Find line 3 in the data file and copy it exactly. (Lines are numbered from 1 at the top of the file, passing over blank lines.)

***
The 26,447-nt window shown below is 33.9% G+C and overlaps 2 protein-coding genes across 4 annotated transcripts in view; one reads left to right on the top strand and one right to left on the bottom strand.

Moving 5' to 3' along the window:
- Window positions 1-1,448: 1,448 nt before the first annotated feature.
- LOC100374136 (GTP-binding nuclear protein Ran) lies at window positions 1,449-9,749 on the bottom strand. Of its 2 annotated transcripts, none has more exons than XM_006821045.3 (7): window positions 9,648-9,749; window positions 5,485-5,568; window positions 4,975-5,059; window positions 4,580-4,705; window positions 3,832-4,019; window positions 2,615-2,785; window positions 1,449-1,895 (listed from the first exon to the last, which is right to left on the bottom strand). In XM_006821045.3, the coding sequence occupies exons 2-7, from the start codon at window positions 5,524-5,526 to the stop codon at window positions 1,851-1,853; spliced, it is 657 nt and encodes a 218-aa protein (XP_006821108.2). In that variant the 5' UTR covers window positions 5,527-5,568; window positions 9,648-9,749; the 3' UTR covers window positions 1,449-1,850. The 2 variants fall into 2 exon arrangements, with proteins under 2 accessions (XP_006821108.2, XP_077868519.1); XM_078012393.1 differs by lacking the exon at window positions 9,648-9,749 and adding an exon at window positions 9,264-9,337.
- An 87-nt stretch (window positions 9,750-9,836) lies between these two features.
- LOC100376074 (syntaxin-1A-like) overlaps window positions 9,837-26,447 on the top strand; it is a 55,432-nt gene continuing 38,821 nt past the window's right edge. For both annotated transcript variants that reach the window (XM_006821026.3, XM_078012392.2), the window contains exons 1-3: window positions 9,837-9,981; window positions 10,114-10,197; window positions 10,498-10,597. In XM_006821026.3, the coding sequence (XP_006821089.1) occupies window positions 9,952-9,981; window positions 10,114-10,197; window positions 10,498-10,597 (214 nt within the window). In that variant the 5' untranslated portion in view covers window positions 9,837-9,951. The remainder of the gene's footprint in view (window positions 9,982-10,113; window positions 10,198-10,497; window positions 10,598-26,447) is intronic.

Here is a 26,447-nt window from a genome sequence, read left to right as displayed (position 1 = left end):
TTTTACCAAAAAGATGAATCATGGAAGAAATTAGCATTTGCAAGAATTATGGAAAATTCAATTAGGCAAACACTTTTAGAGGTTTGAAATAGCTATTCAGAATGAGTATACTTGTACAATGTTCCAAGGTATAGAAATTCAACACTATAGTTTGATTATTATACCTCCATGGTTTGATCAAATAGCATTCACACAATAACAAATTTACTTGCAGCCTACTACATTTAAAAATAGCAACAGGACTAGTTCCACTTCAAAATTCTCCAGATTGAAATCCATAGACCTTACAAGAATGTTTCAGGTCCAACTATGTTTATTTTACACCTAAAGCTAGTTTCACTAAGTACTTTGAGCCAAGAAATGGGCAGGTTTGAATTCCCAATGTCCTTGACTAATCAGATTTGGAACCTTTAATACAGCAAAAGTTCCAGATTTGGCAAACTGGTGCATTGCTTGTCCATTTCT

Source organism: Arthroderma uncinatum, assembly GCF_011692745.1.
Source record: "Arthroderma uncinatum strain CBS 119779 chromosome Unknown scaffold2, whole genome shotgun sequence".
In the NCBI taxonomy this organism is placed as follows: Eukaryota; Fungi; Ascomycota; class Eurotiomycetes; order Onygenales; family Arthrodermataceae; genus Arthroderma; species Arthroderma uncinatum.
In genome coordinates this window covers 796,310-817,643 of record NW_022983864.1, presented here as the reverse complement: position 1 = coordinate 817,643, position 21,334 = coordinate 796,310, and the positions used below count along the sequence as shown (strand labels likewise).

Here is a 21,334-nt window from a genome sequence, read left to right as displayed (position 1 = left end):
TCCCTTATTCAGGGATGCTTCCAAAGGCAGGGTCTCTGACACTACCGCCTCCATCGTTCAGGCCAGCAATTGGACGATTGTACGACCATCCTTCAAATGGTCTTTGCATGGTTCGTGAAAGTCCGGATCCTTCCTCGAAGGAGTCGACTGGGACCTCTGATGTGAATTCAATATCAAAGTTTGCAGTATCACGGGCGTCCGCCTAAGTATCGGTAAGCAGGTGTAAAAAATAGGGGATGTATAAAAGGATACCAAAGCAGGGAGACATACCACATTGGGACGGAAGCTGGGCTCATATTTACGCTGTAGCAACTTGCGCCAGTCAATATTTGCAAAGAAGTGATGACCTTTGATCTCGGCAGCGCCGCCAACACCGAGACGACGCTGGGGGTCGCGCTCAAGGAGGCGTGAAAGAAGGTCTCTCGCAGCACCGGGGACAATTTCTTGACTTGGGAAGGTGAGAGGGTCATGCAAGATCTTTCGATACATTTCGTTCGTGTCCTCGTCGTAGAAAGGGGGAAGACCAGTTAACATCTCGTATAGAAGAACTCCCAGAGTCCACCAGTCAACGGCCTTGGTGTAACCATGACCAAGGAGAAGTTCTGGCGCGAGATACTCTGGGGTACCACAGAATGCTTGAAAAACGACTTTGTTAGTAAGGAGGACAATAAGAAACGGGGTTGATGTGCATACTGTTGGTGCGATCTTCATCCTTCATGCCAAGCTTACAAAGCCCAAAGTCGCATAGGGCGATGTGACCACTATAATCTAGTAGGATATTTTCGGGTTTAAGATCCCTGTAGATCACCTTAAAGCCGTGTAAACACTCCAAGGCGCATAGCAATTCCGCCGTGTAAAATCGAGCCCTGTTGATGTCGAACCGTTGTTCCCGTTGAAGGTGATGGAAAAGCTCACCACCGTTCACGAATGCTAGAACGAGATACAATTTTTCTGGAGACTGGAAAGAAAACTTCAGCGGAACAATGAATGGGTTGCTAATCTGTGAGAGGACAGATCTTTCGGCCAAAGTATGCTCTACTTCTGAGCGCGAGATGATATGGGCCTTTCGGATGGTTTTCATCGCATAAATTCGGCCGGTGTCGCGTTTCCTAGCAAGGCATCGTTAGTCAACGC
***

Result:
- Window positions 1-1,448: 1,448 nt before the first annotated feature.